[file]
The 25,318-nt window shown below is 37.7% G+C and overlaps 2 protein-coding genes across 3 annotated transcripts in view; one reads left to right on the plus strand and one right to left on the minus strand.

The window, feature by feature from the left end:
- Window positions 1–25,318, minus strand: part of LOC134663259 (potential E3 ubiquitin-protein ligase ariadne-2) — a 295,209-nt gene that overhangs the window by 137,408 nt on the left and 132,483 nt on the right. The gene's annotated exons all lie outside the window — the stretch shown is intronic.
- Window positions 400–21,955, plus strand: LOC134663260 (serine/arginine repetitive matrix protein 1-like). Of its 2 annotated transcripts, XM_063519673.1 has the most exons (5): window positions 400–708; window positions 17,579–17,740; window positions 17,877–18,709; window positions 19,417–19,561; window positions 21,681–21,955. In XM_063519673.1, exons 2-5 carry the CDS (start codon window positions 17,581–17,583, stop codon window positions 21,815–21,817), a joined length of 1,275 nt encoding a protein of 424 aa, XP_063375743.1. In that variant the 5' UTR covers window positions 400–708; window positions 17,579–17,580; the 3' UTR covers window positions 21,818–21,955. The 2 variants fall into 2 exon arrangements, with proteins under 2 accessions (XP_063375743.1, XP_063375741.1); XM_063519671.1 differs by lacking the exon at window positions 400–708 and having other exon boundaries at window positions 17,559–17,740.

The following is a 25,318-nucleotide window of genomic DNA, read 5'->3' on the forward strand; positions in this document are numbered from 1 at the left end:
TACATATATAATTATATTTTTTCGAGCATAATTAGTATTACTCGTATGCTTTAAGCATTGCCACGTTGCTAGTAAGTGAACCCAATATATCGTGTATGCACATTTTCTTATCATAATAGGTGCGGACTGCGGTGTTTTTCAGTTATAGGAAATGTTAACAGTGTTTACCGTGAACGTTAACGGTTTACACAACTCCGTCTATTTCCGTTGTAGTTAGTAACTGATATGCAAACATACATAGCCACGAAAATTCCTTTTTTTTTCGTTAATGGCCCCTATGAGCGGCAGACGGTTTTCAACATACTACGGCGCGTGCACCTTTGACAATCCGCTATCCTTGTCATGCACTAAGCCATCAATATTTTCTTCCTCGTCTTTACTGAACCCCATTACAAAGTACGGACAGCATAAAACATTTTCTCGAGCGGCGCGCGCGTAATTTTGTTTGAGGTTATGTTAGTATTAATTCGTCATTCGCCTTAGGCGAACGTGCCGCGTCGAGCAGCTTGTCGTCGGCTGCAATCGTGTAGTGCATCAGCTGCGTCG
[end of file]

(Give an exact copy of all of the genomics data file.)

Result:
The 25,318-nt window shown below is 37.7% G+C and overlaps 2 protein-coding genes across 3 annotated transcripts in view; one reads left to right on the plus strand and one right to left on the minus strand.

The window, feature by feature from the left end:
- Window positions 1–25,318, minus strand: part of LOC134663259 (potential E3 ubiquitin-protein ligase ariadne-2) — a 295,209-nt gene that overhangs the window by 137,408 nt on the left and 132,483 nt on the right. The gene's annotated exons all lie outside the window — the stretch shown is intronic.
- Window positions 400–21,955, plus strand: LOC134663260 (serine/arginine repetitive matrix protein 1-like). Of its 2 annotated transcripts, XM_063519673.1 has the most exons (5): window positions 400–708; window positions 17,579–17,740; window positions 17,877–18,709; window positions 19,417–19,561; window positions 21,681–21,955. In XM_063519673.1, exons 2-5 carry the CDS (start codon window positions 17,581–17,583, stop codon window positions 21,815–21,817), a joined length of 1,275 nt encoding a protein of 424 aa, XP_063375743.1. In that variant the 5' UTR covers window positions 400–708; window positions 17,579–17,580; the 3' UTR covers window positions 21,818–21,955. The 2 variants fall into 2 exon arrangements, with proteins under 2 accessions (XP_063375743.1, XP_063375741.1); XM_063519671.1 differs by lacking the exon at window positions 400–708 and having other exon boundaries at window positions 17,559–17,740.

The following is a 25,318-nucleotide window of genomic DNA, read 5'->3' on the forward strand; positions in this document are numbered from 1 at the left end:
TACATATATAATTATATTTTTTCGAGCATAATTAGTATTACTCGTATGCTTTAAGCATTGCCACGTTGCTAGTAAGTGAACCCAATATATCGTGTATGCACATTTTCTTATCATAATAGGTGCGGACTGCGGTGTTTTTCAGTTATAGGAAATGTTAACAGTGTTTACCGTGAACGTTAACGGTTTACACAACTCCGTCTATTTCCGTTGTAGTTAGTAACTGATATGCAAACATACATAGCCACGAAAATTCCTTTTTTTTTCGTTAATGGCCCCTATGAGCGGCAGACGGTTTTCAACATACTACGGCGCGTGCACCTTTGACAATCCGCTATCCTTGTCATGCACTAAGCCATCAATATTTTCTTCCTCGTCTTTACTGAACCCCATTACAAAGTACGGACAGCATAAAACATTTTCTCGAGCGGCGCGCGCGTAATTTTGTTTGAGGTTATGTTAGTATTAATTCGTCATTCGCCTTAGGCGAACGTGCCGCGTCGAGCAGCTTGTCGTCGGCTGCAATCGTGTAGTGCATCAGCTGCGTCG